Video UN Confronts Threat of Young Radicals

The radicalization and recruitment of young people into Islamist extremist groups has become a growing challenge for governments worldwide. On Thursday, the U.N. Security Council heard from experts on the issue, which has become a potent threat to international peace and security. VOA’s Margaret Besheer reports.
Video

Video Growing Numbers of Turks Discover Armenian Ancestry

In a climate of improved tolerance, growing numbers of people in Turkey are discovering their grandmothers were Armenian. Hundreds of thousands of Armenians escaped the mass deportations and slaughter of the early 1900's by forced conversion to Islam. Or, Armenian children were taken in by Turkish families and assimilated. Now their stories are increasingly being heard. Dorian Jones reports from Istanbul that the revelations are viewed as an important step.
Video

Video Migrants Trek Through Western Balkans to Reach EU

Migrants from Africa and other places are finding different routes into the European Union in search of a better life. The Associated Press followed one clandestine group to document their trek through the western Balkans to Hungary. Zlatica Hoke reports that the migrants started using that route about four years ago. Since then, it has become the second-most popular path into Western Europe, after the option of sailing from North Africa to Italy.
Video

Video US Businesses See Cuba as New Frontier

The Obama administration's opening toward Cuba is giving U.S. companies hope they'll be able to do business in Cuba despite the continuation of the U.S. economic embargo against the communist nation. Some American companies have been able to export some products to Cuba, but the recent lifting of Cuba's terrorism designation could relax other restrictions. As VOA's Daniela Schrier reports, corporate heavy hitters are lining up to head across the Florida Straits - though experts urge caution.
Video

Video Kenya Launches Police Recruitment Drive After Terror Attacks

Kenya launched a major police recruitment drive this week as part of a large-scale effort to boost security following a recent spate of terror attacks. VOA’s Gabe Joselow reports that allegations of corruption in the process are raising old concerns about the integrity of Kenya’s security forces.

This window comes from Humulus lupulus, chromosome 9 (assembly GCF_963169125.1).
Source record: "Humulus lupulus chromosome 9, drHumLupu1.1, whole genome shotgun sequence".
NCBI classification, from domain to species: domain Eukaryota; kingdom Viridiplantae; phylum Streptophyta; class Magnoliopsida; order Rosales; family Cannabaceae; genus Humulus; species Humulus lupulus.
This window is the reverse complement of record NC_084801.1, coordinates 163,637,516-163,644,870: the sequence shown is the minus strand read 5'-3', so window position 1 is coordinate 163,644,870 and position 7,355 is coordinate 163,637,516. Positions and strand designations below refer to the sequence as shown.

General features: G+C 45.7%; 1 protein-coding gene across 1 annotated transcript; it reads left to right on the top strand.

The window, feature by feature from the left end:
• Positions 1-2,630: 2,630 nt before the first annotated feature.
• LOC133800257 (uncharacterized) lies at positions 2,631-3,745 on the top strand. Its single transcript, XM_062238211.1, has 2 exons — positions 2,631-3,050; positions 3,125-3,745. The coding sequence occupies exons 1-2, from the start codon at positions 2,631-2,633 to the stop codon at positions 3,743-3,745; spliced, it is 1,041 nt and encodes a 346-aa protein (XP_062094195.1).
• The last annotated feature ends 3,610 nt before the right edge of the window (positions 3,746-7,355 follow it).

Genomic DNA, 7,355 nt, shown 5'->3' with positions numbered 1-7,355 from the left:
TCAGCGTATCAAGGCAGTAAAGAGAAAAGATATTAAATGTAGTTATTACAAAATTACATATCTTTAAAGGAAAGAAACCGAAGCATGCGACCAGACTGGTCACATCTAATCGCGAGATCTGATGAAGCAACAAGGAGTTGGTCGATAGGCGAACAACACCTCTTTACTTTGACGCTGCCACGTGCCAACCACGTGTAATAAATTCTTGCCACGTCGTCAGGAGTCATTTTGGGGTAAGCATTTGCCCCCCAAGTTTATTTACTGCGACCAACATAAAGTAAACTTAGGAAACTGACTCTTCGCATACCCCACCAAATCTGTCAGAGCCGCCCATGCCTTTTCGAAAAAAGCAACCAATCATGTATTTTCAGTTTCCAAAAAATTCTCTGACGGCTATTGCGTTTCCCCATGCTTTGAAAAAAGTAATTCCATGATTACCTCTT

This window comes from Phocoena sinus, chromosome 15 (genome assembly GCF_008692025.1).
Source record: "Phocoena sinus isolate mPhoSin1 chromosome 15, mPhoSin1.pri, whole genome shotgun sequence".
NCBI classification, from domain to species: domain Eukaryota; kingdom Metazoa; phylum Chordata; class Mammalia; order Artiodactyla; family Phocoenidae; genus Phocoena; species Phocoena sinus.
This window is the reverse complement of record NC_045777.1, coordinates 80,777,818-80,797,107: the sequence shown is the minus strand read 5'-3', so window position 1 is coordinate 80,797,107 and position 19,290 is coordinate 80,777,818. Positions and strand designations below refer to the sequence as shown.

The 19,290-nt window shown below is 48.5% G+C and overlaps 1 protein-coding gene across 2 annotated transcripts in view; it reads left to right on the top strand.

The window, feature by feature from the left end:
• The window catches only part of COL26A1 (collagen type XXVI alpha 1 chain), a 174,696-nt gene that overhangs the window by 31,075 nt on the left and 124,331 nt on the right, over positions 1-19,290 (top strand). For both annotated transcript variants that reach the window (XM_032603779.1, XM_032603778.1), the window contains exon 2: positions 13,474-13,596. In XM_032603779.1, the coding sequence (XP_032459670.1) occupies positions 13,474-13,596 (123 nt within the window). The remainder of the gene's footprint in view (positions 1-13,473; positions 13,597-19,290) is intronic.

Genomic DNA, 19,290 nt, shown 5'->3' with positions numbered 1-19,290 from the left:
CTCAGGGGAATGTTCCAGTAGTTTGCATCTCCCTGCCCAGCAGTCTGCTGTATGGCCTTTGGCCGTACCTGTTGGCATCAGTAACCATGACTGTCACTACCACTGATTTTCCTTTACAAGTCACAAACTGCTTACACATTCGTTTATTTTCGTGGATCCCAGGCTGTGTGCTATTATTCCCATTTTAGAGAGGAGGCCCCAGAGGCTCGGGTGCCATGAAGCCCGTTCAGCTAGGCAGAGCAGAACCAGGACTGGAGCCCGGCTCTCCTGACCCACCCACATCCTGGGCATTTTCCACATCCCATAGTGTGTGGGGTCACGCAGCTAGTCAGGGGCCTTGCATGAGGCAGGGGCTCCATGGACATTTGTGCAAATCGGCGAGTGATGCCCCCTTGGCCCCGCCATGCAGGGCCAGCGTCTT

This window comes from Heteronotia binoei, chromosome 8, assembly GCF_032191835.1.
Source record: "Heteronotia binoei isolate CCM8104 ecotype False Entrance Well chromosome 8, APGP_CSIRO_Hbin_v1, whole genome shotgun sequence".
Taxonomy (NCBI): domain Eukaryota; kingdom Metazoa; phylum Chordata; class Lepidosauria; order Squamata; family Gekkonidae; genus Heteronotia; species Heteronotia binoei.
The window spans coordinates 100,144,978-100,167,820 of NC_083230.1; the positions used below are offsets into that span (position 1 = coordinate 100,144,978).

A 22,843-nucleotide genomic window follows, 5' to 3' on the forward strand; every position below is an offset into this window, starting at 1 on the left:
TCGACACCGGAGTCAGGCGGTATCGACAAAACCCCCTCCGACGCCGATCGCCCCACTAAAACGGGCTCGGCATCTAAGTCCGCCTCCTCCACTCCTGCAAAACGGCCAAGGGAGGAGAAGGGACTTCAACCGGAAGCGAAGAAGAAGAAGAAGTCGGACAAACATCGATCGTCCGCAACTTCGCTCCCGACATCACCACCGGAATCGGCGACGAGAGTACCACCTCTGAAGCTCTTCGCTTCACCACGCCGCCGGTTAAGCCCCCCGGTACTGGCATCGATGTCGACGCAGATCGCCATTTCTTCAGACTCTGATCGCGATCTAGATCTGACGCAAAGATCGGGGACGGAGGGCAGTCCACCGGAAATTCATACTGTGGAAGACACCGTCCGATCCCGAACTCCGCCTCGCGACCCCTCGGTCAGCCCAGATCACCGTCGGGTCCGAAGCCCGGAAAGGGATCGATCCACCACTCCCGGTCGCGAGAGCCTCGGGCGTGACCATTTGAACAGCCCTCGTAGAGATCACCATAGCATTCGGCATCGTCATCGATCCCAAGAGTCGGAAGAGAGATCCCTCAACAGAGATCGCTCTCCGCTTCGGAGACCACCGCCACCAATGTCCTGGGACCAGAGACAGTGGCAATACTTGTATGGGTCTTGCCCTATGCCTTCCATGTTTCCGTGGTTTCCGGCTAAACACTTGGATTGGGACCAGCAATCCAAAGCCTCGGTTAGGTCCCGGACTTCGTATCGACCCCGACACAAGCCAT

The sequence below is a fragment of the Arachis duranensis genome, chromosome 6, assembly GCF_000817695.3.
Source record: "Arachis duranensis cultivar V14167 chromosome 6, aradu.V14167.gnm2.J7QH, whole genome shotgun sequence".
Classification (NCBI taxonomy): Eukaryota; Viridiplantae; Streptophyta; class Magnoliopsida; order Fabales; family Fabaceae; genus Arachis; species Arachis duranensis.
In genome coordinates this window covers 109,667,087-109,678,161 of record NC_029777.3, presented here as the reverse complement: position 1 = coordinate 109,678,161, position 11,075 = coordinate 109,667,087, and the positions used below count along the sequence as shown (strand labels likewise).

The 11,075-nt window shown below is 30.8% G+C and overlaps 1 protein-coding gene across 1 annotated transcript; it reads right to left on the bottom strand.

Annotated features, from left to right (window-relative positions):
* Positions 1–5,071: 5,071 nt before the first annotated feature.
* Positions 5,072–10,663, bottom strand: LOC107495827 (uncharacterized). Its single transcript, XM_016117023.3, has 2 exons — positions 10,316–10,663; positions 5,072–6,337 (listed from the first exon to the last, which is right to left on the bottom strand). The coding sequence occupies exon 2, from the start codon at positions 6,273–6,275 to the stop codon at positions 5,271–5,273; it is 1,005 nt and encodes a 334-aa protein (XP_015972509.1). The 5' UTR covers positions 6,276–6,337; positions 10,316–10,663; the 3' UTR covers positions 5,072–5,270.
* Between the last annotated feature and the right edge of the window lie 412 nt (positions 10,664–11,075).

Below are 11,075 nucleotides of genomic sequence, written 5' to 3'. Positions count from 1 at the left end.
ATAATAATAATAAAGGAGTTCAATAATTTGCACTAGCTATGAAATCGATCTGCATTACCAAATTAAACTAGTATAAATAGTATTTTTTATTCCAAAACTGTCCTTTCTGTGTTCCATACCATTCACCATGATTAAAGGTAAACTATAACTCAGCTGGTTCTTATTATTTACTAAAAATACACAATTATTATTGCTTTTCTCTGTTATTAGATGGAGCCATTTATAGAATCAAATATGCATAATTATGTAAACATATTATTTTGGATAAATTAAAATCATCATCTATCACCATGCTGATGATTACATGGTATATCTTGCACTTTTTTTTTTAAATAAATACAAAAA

Video

Video Japan, China in Race for Asia High-Speed Rail Projects

A lucrative competition is underway in Asia for billions of dollars in high-speed rail projects. Cambodia, India, Indonesia, Malaysia Thailand and Vietnam are among the countries planning to move onto the fast track. They are negotiating with Japan and the upstart Chinese who are locked in a duel to revolutionize transportation across Asia. VOA Correspondent Steve Herman in Bangkok has details.
Video

Video Scientists: Mosquitoes Attracted By Our Genes

Some people always seem to get bitten by mosquitoes more than others. Now, scientists have proved that is really the case - and they say it’s all because of genes. It’s hoped the research might lead to new preventative treatments for diseases like malaria, as Henry Ridgwell reports from London.
Video

Video Bible Museum Coming to Washington DC

Washington is the center of American political power and also home to some of the nation’s most visited museums. A new one that will showcase the Bible has skeptics questioning the motives of its conservative Christian funders. VOA religion correspondent Jerome Socolovsky reports.
Video

Video Afghan First Lady Pledges No Roll Back on Women's Rights

Afghan First Lady Rula Ghani, named one of Time's 100 Most Influential, says women should take part in talks with Taliban. VOA's Rokhsar Azamee has more from Kabul.

VOA Blogs